Prosecutors argued that the leak had been a calculated defense tactic meant to bolster a recent theory that a malevolent third-party - perhaps affiliated with a "satanic cult" - committed the killings. The defense continued to support the sealing order, however, and Judge Girolami declined to lift it.
Autopsy findings are normally a matter of public record. However, a provision of California's Evidence Code allows the judge to keep the autopsy reports private. The provision states, in part, that disclosure of "official information" may be shielded from public consumption if there is a "necessity for preserving the confidentiality of the information that outweighs the necessity for disclosure in the interest of justice . . . ."
Defense counsel argued - successfully so - that disclosure of the autopsy findings could affect the arrest of the "real killers" who, according to the defense, "are still out there."
If this argument sounds familiar, it should. Earlier in the week, co-defense counsel Matt Dalton made the same argument before Judge Roger M. Beauchesne - the jurist assigned to handle requests by the media to unseal search warrants and related affidavits. (Incidentally, the search warrant issue was not before the court on Friday morning. Instead, a closed-door conference was conducted in Judge Beauchesne's chambers later in the day. Although neither side offered comment following the meeting, the search warrants and affidavits continue to remain sealed.)
Thus, for now, the status quo will continue. However, the public probably won't have to wait long to hear the full contents of the reports. On July 16, the preliminary hearing in this matter is set to occur. I, for one, am willing to bet the Modesto medical examiner will be one of the first faces we see on the witness stand.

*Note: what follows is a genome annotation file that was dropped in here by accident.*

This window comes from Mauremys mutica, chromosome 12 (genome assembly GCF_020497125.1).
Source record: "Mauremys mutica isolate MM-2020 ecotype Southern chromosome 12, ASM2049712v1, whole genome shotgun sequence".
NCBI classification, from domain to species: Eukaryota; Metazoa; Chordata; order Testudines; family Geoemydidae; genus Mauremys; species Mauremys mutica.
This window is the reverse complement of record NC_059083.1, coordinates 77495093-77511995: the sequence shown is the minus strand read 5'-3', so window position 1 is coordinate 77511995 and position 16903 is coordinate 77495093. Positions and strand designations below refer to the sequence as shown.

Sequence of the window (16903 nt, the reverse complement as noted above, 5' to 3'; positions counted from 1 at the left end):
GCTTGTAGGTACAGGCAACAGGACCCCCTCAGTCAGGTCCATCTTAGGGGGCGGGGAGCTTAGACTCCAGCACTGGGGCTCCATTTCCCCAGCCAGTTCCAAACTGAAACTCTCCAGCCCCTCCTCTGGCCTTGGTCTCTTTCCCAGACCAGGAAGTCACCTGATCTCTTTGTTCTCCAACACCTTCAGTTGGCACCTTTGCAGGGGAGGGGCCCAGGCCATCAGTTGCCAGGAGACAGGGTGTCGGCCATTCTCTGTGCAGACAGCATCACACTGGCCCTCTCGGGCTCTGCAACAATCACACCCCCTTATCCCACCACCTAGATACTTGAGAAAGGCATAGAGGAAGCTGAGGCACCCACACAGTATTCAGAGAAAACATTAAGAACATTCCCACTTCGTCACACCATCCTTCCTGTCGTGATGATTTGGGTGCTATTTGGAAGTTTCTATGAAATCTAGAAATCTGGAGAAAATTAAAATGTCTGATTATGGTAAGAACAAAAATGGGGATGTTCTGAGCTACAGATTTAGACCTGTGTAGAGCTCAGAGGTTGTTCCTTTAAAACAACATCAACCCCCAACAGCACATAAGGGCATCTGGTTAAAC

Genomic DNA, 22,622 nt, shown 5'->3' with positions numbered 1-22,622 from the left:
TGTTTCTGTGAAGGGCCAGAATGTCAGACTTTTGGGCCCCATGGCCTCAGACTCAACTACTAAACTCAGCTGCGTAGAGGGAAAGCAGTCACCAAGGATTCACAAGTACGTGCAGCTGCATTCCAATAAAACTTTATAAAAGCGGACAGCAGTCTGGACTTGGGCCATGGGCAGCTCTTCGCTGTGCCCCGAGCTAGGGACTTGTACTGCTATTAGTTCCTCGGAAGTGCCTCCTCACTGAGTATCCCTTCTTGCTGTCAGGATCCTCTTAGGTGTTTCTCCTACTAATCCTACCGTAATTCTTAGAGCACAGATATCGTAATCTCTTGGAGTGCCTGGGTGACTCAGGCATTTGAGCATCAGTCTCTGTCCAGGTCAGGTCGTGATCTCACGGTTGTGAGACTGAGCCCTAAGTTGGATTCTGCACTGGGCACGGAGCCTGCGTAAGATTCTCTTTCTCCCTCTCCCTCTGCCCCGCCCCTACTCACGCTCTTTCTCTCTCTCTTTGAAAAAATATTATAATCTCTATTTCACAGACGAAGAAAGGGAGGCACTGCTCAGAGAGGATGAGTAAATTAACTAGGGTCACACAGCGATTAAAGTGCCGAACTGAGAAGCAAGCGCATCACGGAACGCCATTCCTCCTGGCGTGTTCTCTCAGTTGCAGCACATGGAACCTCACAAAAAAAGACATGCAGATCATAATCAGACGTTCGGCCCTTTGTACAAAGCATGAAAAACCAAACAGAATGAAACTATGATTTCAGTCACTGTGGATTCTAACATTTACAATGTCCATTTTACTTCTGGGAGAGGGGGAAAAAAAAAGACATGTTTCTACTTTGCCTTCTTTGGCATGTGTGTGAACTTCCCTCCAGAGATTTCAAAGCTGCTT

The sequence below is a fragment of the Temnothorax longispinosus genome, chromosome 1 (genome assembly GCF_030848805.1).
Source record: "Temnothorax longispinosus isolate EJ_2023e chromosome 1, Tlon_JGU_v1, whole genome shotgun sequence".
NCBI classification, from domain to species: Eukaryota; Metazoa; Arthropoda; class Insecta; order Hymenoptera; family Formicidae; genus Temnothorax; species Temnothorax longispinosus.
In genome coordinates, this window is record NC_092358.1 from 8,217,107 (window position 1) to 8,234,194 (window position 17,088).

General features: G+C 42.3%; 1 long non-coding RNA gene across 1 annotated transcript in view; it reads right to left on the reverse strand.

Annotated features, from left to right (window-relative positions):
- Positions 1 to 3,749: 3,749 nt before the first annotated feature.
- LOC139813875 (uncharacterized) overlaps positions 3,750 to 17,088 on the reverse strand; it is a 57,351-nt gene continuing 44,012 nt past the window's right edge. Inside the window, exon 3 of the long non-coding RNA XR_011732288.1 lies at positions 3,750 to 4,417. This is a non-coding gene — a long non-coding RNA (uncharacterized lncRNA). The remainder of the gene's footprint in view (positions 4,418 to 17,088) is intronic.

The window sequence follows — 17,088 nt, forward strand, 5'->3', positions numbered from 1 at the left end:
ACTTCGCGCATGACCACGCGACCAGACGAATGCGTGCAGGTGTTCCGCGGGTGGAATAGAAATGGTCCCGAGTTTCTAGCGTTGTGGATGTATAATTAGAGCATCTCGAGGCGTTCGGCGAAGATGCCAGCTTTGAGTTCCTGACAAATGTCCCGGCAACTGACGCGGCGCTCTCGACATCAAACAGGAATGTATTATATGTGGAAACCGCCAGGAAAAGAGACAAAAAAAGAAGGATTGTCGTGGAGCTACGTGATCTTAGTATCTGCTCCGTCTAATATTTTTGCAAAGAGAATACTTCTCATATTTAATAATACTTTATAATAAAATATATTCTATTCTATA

Remember, prosecutors will need to prove Laci's death resulted from a criminal act - rather then being an accident. The cause of death for both victims reportedly remains undetermined. However, the medical examiner has classified the manner of Laci's death as a homicide - giving prosecutors the crucial "criminal act" proof they need. (Reportedly, no manner of death has been designated for baby Conner.)
The Judge Has Declined to Rule on the Gag Order Request Until a Later Time
Prosecutors have sought a gag order preventing the parties' attorneys from discussing the Peterson case. The defense has opposed such an order. Neither party's position is a surprise. After all, what good will it do Scott Peterson to have retained a media-savvy lawyer like Mark Geragos if he isn't allowed to be, well, media savvy?
The prosecution says they have sought a "limited" gag order, but it's not clear exactly what the limits would be. In any event, the judge has refused to put a lid on the leaks just yet - reserving his ruling on this issue for an undisclosed future date.
He was probably wise to do so. Gag orders in cases like these tend to be utterly unenforceable anyway, and thus only to underline the court's ineffectuality in this respect.